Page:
Dry AMD is the most common form of AMD and is characterized by the presence of yellow deposits, called drusen, in the macula. Vision loss is usually gradual, in fact, in the early stages of dry AMD, changes in vision may be hard to notice. As the drusen increase and grow in size, straight lines may appear wavy or it may look like there are blank spots in the center of vision. Colors may also begin to look dim.
Dry AMD has three stages, all of which may occur in one or both eyes:
- Early AMD. People with early AMD have either several small drusen or a few medium-sized drusen. At this stage, there are typically no symptoms and no vision loss.
- Intermediate AMD. People with intermediate AMD have either many medium-sized drusen or one or more large drusen. Some people see a blurred spot in the center of their vision. More light may be needed for reading and other tasks.
- Advanced Dry AMD. In addition to drusen, people with advanced dry AMD experience geographic atrophy, which is a gradual breakdown of the light-sensitive cells and supporting tissue in the central retinal area. This breakdown causes a blurred spot in the center of your vision. Over time, the blurred spot may get bigger and darker, taking more of your central vision.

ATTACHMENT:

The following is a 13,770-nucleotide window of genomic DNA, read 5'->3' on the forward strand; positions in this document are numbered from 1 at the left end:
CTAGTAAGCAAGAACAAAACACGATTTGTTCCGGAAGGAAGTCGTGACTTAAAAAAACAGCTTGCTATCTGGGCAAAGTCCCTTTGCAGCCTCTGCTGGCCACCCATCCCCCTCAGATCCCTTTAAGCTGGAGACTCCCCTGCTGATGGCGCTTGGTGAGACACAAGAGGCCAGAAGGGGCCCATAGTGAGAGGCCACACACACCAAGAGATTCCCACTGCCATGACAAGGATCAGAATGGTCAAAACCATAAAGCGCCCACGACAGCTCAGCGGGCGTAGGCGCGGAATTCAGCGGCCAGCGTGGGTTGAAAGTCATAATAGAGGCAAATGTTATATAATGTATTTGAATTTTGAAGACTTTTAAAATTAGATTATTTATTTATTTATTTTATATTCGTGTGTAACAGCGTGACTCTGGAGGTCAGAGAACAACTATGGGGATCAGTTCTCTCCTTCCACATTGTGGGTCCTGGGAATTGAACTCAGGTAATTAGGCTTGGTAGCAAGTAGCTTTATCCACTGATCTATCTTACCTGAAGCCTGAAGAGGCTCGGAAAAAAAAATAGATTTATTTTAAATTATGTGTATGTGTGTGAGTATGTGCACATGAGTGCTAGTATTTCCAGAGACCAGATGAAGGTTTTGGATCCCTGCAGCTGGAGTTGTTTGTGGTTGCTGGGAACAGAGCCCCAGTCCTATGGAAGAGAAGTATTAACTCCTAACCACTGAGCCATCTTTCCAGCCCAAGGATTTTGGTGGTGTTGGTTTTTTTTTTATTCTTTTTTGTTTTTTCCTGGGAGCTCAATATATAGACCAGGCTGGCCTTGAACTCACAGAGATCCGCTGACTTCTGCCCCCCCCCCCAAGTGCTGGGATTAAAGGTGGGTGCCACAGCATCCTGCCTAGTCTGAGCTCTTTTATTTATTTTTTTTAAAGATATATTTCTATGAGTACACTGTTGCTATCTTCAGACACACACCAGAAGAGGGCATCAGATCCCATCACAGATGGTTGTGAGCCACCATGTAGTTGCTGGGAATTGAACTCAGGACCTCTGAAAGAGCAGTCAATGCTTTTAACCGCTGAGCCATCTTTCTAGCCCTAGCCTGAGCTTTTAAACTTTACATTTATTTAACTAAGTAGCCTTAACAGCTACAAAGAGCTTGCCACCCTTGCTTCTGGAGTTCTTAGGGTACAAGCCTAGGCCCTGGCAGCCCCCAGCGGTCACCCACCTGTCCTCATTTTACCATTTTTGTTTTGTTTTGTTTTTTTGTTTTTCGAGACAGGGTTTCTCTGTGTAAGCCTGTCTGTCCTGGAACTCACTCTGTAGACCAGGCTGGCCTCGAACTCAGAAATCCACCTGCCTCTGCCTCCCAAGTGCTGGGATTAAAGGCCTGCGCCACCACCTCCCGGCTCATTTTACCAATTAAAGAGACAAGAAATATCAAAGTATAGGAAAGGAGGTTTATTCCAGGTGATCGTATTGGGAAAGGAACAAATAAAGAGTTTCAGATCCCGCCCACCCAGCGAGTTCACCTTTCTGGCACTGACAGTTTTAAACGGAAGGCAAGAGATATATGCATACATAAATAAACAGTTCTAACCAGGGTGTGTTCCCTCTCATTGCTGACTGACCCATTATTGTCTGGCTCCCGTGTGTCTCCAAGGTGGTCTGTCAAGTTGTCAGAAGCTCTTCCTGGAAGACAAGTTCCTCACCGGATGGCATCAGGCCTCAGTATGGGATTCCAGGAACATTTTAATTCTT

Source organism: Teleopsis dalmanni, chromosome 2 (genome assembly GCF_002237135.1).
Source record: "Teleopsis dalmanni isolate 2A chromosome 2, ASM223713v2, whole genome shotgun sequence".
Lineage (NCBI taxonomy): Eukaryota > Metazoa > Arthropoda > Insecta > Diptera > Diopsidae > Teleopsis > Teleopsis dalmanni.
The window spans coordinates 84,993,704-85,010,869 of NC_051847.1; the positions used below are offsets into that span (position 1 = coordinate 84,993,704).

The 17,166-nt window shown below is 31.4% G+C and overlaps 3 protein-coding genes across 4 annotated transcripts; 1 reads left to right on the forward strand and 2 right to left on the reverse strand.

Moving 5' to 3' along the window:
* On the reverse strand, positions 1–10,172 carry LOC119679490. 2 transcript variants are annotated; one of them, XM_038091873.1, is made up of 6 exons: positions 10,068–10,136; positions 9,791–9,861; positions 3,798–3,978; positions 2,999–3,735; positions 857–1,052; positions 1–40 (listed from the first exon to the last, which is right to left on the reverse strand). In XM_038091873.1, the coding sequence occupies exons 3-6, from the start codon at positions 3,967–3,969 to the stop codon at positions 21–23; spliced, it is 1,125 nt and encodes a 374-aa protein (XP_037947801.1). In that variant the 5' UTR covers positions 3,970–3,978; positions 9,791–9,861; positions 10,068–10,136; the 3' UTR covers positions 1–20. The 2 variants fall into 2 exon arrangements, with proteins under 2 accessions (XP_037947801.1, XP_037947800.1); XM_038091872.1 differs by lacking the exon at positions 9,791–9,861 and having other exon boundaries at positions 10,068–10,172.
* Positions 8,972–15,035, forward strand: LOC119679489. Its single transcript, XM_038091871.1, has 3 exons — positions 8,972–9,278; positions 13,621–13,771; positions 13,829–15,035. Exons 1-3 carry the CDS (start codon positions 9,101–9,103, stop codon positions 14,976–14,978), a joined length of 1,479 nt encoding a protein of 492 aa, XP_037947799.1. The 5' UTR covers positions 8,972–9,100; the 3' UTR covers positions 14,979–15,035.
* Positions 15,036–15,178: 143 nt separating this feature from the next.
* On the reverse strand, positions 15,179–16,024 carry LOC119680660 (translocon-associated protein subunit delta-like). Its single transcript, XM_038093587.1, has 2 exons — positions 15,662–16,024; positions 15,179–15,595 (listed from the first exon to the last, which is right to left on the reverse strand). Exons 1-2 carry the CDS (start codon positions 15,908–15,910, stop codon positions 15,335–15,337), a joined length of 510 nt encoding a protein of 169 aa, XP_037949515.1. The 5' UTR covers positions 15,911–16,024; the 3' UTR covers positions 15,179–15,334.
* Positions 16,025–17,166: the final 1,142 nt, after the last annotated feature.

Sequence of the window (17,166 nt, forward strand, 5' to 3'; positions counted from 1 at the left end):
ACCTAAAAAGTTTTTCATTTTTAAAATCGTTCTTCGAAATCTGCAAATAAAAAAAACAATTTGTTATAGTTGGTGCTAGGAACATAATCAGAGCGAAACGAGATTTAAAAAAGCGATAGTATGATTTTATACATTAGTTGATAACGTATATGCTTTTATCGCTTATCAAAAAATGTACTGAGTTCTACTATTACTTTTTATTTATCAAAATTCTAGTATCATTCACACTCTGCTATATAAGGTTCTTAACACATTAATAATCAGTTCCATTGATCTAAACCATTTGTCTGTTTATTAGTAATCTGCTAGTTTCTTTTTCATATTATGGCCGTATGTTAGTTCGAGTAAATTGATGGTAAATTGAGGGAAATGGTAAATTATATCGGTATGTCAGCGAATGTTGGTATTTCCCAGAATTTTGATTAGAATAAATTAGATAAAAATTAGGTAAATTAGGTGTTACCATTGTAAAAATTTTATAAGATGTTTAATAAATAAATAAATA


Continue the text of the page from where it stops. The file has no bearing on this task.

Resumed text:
Wet AMD (or neovascular AMD) is characterized by the growth of abnormal blood vessels underneath the retina. These blood vessels leak blood or fluid into the retina causing that portion of the retina to swell. This swelling of the retina distorts vision and can cause a sudden decrease in central vision. An eye with wet AMD will usually lose its ability to see fine detail; although prompt treatment may slow or minimize vision loss.
About 10-15% of individuals with macular degeneration develop the wet form.